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December 2004, Volume 15, Number 11
Regional Economic Driver
Wairarapa aims to make its Pukaha Mount Bruce forest into a national and international icon...
“That’s where we’re heading,” says Masterton Mayor Bob Francis.
And with $558,000 recently raised in the Pukaha Mount Bruce Community Challenge, the goal is well on the way to being achieved.
Support from the community and local and national sponsors “has been superb”, says National Wildlife Centre Trust chairman John Bunny.
Community Employment Group fieldworker Mike Grace says the challenge was a “massive community awareness programme aiming to build support for a major economic driver for our region.
“It forged a broad range of new partnerships, including with corporates and schools, as well as raising close to $600,000.”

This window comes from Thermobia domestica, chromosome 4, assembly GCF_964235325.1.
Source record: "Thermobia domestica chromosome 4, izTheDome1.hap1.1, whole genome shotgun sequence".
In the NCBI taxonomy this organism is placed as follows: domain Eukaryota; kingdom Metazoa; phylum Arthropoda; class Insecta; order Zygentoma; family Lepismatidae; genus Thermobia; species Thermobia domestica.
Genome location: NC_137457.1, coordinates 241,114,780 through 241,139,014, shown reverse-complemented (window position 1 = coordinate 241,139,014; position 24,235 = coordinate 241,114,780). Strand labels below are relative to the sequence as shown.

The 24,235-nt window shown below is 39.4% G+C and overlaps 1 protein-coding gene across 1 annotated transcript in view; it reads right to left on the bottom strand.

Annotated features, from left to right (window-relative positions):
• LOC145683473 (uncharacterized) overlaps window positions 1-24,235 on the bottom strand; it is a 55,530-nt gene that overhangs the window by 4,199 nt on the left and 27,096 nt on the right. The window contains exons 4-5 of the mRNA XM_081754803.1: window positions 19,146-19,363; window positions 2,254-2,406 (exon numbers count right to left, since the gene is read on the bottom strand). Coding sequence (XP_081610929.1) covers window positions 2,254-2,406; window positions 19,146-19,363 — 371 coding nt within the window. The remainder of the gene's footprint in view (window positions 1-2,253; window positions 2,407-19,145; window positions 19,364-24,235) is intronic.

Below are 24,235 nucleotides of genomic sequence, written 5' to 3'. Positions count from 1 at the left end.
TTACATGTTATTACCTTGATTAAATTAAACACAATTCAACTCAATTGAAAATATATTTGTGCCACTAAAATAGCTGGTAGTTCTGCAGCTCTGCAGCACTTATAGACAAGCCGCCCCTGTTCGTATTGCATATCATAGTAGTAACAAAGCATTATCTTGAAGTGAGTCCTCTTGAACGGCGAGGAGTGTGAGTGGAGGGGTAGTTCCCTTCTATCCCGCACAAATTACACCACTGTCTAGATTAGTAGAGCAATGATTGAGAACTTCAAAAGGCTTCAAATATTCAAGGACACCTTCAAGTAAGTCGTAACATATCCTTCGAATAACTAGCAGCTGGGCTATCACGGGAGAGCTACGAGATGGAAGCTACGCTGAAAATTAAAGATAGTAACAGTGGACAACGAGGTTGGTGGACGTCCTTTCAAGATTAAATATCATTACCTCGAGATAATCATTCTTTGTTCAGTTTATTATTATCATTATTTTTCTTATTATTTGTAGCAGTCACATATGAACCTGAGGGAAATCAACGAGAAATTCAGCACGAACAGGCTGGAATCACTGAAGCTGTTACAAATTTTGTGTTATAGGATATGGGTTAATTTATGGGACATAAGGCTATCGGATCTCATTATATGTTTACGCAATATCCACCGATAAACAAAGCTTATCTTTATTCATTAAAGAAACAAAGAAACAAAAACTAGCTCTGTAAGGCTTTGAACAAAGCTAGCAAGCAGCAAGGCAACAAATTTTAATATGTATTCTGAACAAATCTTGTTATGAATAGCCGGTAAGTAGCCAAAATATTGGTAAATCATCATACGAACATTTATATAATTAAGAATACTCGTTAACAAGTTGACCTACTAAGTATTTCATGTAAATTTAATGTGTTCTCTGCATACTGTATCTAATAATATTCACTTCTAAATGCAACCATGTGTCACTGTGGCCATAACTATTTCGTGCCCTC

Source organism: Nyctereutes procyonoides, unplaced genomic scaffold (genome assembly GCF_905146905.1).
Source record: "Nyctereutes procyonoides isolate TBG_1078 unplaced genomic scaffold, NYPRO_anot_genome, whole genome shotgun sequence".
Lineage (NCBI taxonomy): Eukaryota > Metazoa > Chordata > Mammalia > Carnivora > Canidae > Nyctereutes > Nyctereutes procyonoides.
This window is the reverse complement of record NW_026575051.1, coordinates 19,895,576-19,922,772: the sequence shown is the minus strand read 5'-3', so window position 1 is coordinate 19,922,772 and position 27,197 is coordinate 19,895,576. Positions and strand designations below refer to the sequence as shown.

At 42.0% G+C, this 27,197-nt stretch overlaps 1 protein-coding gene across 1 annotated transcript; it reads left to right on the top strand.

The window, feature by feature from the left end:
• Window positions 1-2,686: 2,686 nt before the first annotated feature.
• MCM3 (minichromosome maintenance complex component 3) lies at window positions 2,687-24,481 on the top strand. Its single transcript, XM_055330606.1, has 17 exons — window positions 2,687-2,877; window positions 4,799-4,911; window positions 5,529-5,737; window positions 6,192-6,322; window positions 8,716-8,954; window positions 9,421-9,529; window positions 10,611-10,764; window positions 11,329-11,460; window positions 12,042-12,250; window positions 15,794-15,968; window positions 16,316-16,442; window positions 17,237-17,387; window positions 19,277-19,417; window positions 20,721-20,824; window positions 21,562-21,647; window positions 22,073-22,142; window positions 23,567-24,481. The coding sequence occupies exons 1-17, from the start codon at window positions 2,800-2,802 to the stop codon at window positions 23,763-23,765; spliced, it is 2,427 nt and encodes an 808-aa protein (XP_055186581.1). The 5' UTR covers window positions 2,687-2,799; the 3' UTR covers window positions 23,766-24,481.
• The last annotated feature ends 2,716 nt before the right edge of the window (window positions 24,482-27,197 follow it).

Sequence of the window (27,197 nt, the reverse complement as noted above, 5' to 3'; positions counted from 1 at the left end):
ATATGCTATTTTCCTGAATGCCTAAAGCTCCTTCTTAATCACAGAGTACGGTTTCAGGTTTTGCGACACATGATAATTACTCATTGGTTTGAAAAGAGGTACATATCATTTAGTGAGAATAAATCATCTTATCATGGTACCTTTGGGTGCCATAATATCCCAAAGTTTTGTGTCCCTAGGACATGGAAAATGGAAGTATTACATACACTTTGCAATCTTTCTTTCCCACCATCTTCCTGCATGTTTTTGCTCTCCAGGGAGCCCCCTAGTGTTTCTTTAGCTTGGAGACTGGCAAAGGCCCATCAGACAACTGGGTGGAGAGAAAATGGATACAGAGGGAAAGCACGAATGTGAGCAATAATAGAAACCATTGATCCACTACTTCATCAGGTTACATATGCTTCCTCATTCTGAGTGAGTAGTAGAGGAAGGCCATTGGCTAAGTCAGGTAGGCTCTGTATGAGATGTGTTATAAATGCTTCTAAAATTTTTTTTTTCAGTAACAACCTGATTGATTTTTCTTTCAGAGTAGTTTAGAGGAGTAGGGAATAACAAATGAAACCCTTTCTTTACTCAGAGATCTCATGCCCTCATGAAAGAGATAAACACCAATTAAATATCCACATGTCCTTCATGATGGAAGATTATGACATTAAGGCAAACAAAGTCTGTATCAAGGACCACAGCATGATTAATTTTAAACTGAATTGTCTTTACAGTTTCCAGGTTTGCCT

The five-month long challenge, which culminated in a telethon (pictured), will enable the Pukaha Mount Bruce restoration project to follow its planned development for the next five years.
The project has involved intensive pest control in the 942 hectare Mount Bruce Scenic Reserve and 2700 hectares of private land surrounding the forest (a buffer zone). This has enabled the return of kiwi and kokako to the area.
“These birds are now starting to breed in the area for the first time in more than 100 and 60 years respectively,” says Bob.
Walkways and a treetop path are planned, but Bob says that ensuring the bush and wildlife are not compromised is paramount.
Close to 300 people participated in the 12-hour telethon, the climax of which saw local businesses, service clubs, community groups and schools challenging others in the community to match and beat their fundraising efforts.
“We’re absolutely thrilled with the level of support shown by the major sponsors and the community who have really embraced this fundraiser,” says Bob.
“It has lifted the profile of Pukaha Mount Bruce -- motivating and informing the community of what we have out there.”
Department of Conservation Wairarapa area manager Derrick Field says the vision of returning the forest to what it was before the early settlers arrived is closer to being realised as a result.
National Wildlife Centre Trust
Phone (06) 377 0700
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